Questions about how pediatric ICU professionals do or do not engage in various care situations are important in recognizing this ethical dimension of daily practice. In a recent study of nurses in pediatric units, several levels of engagement were found.(17) This means that in cases where the child needs a painful procedure, for example, a highly engaged nurse may understand this situation as difficult because of feelings of guilt and frustration over performing an action that causes the child pain. Consequently, he or she experiences moral distress due to taking an action that, in his or her perception, harms the child. However, a less engaged professional may understand pain in the severely ill child as unavoidable (inherent in the care and as a consequence of the illness) and thus disconnect from the results of his or her actions, thereby preventing, in a way, moral distress.(17)

This also applies to the physician, who can minimize the situation by using defenses that make him or her understand the situation as unavoidable within the context of the illness, that is, "the price to be paid." However, the professional does not fail to recognize the trauma that the illness represents for the family and the child.(17) Studies report that when disengaging from situations, professionals seek justifications in their attitudes that minimize and disconnect them from the consequences of actions that may be considered unethical.(18,19) However, the mechanisms that make professionals more or less engaged are still not well described in the literature.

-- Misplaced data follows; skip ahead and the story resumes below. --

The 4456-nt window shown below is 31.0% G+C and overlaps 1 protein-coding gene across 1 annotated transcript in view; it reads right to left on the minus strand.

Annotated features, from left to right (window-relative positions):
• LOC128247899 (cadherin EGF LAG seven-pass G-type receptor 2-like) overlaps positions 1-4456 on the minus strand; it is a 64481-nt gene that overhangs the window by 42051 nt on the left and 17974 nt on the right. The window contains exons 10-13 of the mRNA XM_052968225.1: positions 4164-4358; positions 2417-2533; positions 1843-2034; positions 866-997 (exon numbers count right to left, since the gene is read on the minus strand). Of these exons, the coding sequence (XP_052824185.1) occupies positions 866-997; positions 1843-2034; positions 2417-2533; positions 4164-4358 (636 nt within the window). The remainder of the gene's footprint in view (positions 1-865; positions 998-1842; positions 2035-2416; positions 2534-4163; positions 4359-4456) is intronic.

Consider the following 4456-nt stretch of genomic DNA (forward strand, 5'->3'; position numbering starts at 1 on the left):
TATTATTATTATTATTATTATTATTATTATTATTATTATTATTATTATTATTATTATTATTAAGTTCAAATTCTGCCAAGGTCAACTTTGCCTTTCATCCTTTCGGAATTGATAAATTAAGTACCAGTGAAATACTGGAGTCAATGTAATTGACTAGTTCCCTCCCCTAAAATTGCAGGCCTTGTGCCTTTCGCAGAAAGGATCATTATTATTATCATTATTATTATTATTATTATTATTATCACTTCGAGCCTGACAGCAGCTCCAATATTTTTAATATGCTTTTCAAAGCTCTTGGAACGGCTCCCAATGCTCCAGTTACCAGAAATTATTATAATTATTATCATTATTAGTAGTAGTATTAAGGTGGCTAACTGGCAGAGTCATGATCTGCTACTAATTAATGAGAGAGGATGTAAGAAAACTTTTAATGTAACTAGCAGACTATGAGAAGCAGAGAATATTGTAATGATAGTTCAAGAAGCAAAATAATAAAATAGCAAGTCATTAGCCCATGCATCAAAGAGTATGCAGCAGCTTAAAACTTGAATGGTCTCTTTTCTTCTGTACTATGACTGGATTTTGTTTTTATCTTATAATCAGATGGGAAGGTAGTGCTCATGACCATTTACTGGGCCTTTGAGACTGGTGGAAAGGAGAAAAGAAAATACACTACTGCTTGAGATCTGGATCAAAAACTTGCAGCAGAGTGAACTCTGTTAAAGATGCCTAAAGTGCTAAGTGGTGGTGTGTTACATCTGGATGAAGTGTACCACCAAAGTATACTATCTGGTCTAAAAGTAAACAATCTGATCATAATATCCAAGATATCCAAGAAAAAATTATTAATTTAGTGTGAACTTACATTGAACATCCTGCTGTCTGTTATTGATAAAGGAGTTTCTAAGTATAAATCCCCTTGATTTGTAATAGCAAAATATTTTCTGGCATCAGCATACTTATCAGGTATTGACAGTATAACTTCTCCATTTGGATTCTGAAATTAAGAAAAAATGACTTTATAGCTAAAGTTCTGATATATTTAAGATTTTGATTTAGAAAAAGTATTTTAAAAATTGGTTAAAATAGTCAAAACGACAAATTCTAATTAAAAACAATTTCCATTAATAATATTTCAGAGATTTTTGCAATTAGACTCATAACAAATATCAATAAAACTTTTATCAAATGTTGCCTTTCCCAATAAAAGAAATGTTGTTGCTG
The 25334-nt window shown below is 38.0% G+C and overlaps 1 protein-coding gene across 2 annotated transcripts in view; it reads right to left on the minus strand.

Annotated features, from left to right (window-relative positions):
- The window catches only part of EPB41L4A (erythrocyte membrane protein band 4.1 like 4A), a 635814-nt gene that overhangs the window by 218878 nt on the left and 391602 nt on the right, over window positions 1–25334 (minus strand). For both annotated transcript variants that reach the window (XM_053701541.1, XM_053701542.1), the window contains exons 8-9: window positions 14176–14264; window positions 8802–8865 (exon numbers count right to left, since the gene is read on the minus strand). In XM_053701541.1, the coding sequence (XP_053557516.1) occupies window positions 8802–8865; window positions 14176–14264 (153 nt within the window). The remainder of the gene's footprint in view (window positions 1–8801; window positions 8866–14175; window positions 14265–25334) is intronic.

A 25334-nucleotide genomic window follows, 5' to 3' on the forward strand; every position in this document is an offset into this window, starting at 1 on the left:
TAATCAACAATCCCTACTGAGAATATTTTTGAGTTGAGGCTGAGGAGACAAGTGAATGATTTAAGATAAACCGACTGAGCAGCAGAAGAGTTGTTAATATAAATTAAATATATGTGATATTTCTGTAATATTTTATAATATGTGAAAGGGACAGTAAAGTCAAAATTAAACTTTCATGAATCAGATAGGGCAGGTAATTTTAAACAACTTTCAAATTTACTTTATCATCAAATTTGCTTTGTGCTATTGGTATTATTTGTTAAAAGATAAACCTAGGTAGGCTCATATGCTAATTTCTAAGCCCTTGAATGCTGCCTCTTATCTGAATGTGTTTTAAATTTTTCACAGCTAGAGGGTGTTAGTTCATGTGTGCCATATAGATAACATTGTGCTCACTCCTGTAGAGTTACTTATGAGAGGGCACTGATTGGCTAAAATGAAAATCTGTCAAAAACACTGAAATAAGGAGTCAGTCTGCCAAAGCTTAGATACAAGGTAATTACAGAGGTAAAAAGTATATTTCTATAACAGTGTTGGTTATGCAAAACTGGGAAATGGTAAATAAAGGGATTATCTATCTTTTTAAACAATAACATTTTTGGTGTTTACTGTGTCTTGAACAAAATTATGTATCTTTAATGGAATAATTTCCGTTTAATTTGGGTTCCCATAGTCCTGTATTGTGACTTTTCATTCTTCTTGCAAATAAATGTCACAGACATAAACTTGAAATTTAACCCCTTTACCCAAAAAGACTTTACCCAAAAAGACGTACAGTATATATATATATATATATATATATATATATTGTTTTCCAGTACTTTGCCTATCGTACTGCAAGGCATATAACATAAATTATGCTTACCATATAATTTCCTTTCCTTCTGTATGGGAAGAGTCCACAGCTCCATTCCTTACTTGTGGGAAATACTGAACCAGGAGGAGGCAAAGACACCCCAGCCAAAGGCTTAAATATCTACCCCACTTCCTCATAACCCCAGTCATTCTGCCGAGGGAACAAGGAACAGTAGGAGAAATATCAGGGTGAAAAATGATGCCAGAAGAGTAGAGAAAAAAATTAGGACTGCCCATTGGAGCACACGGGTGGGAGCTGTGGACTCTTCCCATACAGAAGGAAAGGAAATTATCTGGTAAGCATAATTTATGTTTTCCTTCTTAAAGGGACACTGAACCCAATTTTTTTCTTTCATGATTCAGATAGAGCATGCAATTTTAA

In this way, health professionals are expected to be morally engaged in their practice so that their actions are morally in the best interests of the child.(20) Still, engagement must be promoted in health services so that ethical practices can be achieved. To do this, one must move from the reality of moral distress to a reality in which ICU team members carry out their agency functions and advocate for patients. The concept of "agency," first described in philosophy, refers to a person's ability to engage meaningfully with a particular situation. More specifically, moral agency refers to the individual's ability to engage in morally accentuated or highly impacting situations. That is, situations that fall into a dichotomy spectrum of good or bad, right or wrong, and fair or unfair.(20)